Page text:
Congratulations to Joann K. for one more chapter. Christina C-R for finishing her novel. Terry B for mailing his out. Sally S. for getting her book off to her targeted agent. Kathy G. for getting hers off to her agent. Kimberley for a two book deal from Berkley Group. Progress...that's what I'm writing about. There's a lot of inspiration out there.
For the "hip" in crowd (dating myself), dates for the 2008 Writer's Retreat Workshop are May 23 - June 1, 2008.
Sunday, July 22, 2007
Unclear grammar confuses readers. Learn your grammar, practice, and improve before breaking convention. Spell checkers help, but they are only the first step to the editing process. Keep the holy trinity of reference books nearby--dictionary, thesaurus, and "Chicago Manual of Style"--and use them. "The Elements of Style" is a classic useful for tightening your writing. Then there are other entertaining grammar books like "Eats, Shoots & Leaves" that can help clarify the messy and ever evolving English language.
Saturday, July 21, 2007
Use the five senses, plus two, to fill out the scenes. Richness of the scene is managed by what your POV character sees, hears, smells, tastes, and touches. Plus, don't forget to pepper lightly your senses with intuition (experience based) and premonition (the anticipation of an event without conscious reason). Jessica Page Morrell's book "Between the Lines" highlights the five senses succinctly.
Friday, July 20, 2007
If real estate can be boiled down to three words: location, location, location, then writing can too: tighten, tighten, tighten. With tightening, look for plot or character tension on each page (see Maass' "Writing the Breakout Novel"). Avoid unnecessary details and wordiness. Remember the rule of three--most people only remember up to three things in a list. Watch for redundancy. Ensure your dialogue moves the story forward.
Thursday, July 19, 2007
"Time's up." Manny thrust a cherry lollipop into his mouth. The wrapper fluttered to the ground like an exhausted butterfly.
"Give me one more week. Please. Just one more week."
The pleading irritated Manny. "No. You've had your chance. It'll cost me, but I'll take care of it myself." Manny pulled a second lollipop from his coat pocket and tossed it to his wannabe partner who plucked it from mid-air.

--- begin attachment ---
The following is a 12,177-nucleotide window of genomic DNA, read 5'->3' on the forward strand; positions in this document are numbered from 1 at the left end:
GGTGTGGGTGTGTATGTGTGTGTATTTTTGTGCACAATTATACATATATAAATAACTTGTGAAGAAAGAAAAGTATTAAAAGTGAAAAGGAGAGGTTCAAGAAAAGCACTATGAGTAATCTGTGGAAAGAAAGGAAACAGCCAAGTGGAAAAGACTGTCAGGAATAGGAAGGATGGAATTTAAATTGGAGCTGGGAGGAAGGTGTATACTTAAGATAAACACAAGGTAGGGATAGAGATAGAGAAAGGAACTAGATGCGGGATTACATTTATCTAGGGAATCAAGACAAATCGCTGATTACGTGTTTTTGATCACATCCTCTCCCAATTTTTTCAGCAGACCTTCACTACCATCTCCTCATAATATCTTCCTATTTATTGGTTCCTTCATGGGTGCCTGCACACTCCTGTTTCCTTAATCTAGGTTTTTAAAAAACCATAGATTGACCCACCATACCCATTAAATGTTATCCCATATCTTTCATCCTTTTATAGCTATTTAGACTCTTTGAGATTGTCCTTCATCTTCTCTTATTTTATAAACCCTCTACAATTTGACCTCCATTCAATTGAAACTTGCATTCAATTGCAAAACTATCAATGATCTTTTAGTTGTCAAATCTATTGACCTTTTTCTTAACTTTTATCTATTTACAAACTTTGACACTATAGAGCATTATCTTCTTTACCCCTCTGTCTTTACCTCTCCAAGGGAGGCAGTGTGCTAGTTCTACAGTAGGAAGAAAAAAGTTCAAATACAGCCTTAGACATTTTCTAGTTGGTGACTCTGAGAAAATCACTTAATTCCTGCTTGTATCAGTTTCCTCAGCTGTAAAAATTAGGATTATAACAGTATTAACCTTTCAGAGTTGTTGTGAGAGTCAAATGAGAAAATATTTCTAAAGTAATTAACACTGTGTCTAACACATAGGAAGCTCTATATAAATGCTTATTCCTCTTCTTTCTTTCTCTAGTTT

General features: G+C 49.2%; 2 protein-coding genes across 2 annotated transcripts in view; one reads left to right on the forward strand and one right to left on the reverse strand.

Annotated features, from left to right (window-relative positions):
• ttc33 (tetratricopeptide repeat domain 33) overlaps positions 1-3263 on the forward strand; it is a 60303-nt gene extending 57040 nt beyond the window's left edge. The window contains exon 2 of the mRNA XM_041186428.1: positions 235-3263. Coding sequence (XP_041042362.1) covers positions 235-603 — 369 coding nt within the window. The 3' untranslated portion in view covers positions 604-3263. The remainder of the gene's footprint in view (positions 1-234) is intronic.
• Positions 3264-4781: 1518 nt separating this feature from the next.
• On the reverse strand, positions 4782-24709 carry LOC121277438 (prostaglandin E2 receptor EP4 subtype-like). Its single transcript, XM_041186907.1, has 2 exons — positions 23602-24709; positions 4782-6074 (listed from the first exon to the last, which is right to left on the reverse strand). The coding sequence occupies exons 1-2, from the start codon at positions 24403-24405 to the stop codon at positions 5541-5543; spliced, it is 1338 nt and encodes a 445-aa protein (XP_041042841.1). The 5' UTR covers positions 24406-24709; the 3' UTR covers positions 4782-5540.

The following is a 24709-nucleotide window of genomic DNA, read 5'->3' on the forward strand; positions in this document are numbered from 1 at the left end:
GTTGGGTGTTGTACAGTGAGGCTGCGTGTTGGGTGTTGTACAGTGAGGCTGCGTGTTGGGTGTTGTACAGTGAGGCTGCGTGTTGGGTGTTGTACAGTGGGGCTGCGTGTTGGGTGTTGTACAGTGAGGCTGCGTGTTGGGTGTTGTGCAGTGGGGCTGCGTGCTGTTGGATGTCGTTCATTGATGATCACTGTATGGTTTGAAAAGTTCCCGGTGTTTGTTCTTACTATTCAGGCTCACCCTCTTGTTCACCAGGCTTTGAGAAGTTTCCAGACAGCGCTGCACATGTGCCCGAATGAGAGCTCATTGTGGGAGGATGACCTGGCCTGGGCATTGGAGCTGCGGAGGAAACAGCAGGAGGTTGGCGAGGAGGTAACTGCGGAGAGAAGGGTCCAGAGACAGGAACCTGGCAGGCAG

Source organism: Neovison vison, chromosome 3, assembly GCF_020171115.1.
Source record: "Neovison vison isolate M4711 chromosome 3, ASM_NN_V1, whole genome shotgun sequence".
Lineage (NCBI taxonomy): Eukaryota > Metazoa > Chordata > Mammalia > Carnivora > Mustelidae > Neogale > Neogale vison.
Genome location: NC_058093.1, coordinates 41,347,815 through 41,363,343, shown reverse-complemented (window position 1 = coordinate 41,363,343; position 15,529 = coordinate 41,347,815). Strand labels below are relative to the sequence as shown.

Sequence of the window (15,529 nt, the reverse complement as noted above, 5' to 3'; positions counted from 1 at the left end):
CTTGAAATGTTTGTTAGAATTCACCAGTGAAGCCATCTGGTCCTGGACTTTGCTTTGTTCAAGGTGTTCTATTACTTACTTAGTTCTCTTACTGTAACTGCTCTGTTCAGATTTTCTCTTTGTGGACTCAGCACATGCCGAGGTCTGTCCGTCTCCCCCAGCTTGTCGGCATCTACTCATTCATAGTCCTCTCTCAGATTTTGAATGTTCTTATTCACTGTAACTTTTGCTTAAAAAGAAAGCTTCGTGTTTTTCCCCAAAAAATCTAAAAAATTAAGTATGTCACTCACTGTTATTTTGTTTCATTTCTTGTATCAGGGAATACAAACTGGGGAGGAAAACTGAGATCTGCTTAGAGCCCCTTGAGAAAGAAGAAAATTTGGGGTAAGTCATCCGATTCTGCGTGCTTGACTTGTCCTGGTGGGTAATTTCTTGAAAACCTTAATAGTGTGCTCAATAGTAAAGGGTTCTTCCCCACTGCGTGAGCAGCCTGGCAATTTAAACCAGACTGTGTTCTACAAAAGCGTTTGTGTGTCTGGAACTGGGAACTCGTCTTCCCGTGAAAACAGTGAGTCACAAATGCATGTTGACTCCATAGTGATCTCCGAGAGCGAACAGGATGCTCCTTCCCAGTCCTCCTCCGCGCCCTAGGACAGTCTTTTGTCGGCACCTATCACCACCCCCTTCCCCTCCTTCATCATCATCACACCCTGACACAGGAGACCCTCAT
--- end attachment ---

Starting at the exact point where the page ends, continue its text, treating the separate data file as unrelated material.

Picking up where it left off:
"I'm maxed out. I need time to arrange more financing."
Manny shook his head. "No. Big Mama comes next Tuesday. The planning commission meets Wednesday. They'll pass the new zoning plan. It's all arranged. We break ground at the end of next month. Once the revised plans are made public, it'll be a land rush. Everything needs to be in place beforehand or I'll be out millions. I wouldn't like that, and neither would Big Mama."
"But at the information session--."
"The only purpose in attending yesterday's information session was the public relations value. I don't really give a rat's ass about anyone's issues and concerns. Every move I've made to appease them has increased my potential profit. I'm moving forward, and I'm not going to be hamstrung by an uptight, tree-hugging, hippie chick, a bunch of local hicks, or an uptight town bureaucrat." Manny leaned forward and squeezed out his words. "Not by anyone."
"Your changes have rendered my land useless. Your proposed Greenspace concession to the town makes me vulnerable to their eminent domain initiative. I won't get my purchase prices. I'll be ruined."
"Your problem. Not mine. You knew the risks." Manny swiped a handkerchief across his brow. The night had not cooled, and the muggy air soaked him like a turn in a Turkish bath.
"You didn't deliver." Manny checked his anger and lowered his raised voice. "I'll squeeze him myself. If you pop like a pimple, so be it. My contingency plan is being executed as we speak."
"That was my plan you bastard. Without me you would never have made the connection. I ought to--."
"Don't even threaten me." The desperate caterwauling made Manny nervous, and he didn't spook easily. He didn't let his concern show, but the long day had exhausted him. The late hour and isolated location made him rethink the harshness of his position. He took a deep breath and continued in a more congenial manner.
"Calm down. Call me in the morning. We'll talk, and I'll see what I can do." Manny pivoted and headed for his car. Something hit him on the back of the head and a lollipop plopped at the edge of a mulch pile. He laughed, guttural and deep, and then said with more sinister intent, "I don't tolerate wasting a perfectly good lollipop."
Fast approaching footsteps crunched the loose gravel behind him. "Don't even think about it," Manny growled, pulling out his revolver. He spun around to face his hard-charging aggressor.
Wednesday, July 18, 2007
This is a test. This is a test of the Emergency Blogging System. If this had been an actual emergency, you would have been told to put down your pen, kiss your novel goodbye, and read the first chapter of "Briga-DOOM". This test concludes on Monday, July 23, with the first nontest blog. For now, resume your writing. Rumor has it, I've created the 25,000,000th blog on the Internet. Where's my prize? Where's my sanity? Where's my advance?